The USD index advanced to fresh twenty-year highs around 104.43 before retreating marginally
After a short-lived bounce, Wall Street stocks came back under selling pressure overnight, with risk-sensitive Nasdaq Composite shedding over 3% while the S&P 500 closed at the lowest level of the year. Meta Platforms, Apple and Microsoft fell about 4.5%, 5.18% and 3.32%, respectively. On the data front, April’s consumer price index showed an 8.3% jump, higher than the 8.1% increase expected. The report raised concerns over the Fed’s aggressive tightening plan, pushing riskier assets lower across the globe.
Asian stock markets fell on Thursday as investors digested the news that US inflation moderated but topped expectations last month. Adding to a downbeat tone in the region, North Korea has reported its first coronavirus case. In response, Kim Jong Un ordered all cities to lock down. In Hong Kong, the Hang Seng index finished 2.24% lower while the Shanghai Composite was down just 0.12% as Premier Li Keqiang urged officials to use fiscal and monetary policies to stabilize employment and the economy.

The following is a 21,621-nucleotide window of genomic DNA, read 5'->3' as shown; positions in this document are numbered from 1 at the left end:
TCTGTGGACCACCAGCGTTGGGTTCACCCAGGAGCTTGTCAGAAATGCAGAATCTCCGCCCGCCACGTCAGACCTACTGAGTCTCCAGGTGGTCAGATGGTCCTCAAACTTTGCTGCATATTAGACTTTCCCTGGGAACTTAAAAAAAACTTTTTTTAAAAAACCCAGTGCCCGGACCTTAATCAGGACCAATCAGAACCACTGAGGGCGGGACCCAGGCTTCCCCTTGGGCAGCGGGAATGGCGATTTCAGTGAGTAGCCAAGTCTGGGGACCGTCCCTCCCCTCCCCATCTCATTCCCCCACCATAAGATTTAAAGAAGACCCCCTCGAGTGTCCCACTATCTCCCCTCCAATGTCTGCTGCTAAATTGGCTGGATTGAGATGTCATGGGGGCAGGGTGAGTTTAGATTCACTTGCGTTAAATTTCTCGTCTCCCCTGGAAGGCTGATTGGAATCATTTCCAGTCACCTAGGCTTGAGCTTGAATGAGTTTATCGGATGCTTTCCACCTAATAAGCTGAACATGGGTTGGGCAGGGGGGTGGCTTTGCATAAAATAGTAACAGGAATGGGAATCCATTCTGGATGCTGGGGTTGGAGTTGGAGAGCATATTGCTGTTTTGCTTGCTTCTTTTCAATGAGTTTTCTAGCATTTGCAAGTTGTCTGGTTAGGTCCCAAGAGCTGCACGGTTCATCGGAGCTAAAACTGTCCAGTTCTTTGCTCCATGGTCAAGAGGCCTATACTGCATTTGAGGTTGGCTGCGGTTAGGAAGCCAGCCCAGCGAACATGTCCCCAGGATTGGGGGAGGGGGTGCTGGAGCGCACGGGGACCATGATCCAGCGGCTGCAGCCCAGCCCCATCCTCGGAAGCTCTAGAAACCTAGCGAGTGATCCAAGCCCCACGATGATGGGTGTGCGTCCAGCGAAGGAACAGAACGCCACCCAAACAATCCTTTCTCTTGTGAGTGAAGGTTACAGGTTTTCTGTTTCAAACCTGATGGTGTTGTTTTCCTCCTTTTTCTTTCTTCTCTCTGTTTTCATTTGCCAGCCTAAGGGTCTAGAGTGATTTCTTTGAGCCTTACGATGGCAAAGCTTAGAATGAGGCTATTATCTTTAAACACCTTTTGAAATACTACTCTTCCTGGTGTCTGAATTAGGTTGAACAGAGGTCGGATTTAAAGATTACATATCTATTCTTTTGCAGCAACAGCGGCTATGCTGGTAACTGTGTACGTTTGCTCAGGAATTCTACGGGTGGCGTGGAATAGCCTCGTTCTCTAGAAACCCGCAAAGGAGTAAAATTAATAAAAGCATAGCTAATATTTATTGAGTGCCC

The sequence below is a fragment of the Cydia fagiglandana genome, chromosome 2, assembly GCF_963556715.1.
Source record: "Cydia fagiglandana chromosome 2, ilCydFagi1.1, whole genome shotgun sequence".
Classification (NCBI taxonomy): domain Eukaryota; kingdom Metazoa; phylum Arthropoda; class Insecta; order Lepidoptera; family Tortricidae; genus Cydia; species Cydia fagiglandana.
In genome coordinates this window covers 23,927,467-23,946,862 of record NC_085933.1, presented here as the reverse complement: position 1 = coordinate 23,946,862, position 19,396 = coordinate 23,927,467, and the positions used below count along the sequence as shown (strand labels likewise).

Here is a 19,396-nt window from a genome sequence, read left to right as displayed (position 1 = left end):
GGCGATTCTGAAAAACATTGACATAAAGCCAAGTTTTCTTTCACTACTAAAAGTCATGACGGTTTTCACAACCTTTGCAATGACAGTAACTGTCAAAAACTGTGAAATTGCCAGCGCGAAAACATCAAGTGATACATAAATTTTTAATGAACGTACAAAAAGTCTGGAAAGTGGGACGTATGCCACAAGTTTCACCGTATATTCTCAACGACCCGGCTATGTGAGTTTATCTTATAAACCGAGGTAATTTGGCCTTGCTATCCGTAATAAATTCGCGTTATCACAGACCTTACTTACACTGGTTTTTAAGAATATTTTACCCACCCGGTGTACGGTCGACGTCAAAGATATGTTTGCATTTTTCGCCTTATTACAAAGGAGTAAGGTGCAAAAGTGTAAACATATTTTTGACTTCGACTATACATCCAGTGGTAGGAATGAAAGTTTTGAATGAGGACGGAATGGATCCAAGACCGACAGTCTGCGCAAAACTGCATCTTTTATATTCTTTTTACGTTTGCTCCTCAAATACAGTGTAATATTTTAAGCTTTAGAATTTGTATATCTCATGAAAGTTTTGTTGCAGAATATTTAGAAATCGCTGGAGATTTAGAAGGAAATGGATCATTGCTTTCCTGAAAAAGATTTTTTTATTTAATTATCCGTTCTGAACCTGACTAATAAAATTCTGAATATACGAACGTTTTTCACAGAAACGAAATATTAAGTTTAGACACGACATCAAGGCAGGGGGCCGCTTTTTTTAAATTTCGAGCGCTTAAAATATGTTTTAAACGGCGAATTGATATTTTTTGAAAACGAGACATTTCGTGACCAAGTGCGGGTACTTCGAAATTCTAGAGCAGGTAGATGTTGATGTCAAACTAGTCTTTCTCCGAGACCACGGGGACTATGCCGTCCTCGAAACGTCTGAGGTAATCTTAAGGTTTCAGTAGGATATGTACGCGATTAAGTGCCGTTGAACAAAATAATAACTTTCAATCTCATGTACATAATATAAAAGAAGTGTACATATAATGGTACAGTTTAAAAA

In Europe, stock markets opened lower today as the global sell-off continued. The pan-European Stoxx 600 index dropped 2.2% in early trade, with US stock index futures trading slightly lower as market players shift focus to the upcoming data on jobless claims and the producer price index. In individual stocks, shares of Siemens plunged 5.6% after the German company’s net income halved to 1.21 billion euros in the first quarter.
In currencies, the USD index advanced to fresh twenty-year highs around 104.43 before retreating marginally. The greenback continues to derive strong support from the risk-off environment that dominates the market amid hawkish Fed, geopolitical tensions, and worries about recession. As such, EURUSD fell back below 1.0500 to notch early-2017 lows around 1.0440 in early European deals. The next target arrives at 1.0400 and could be reached in the near term as the buck looks ready for further gains.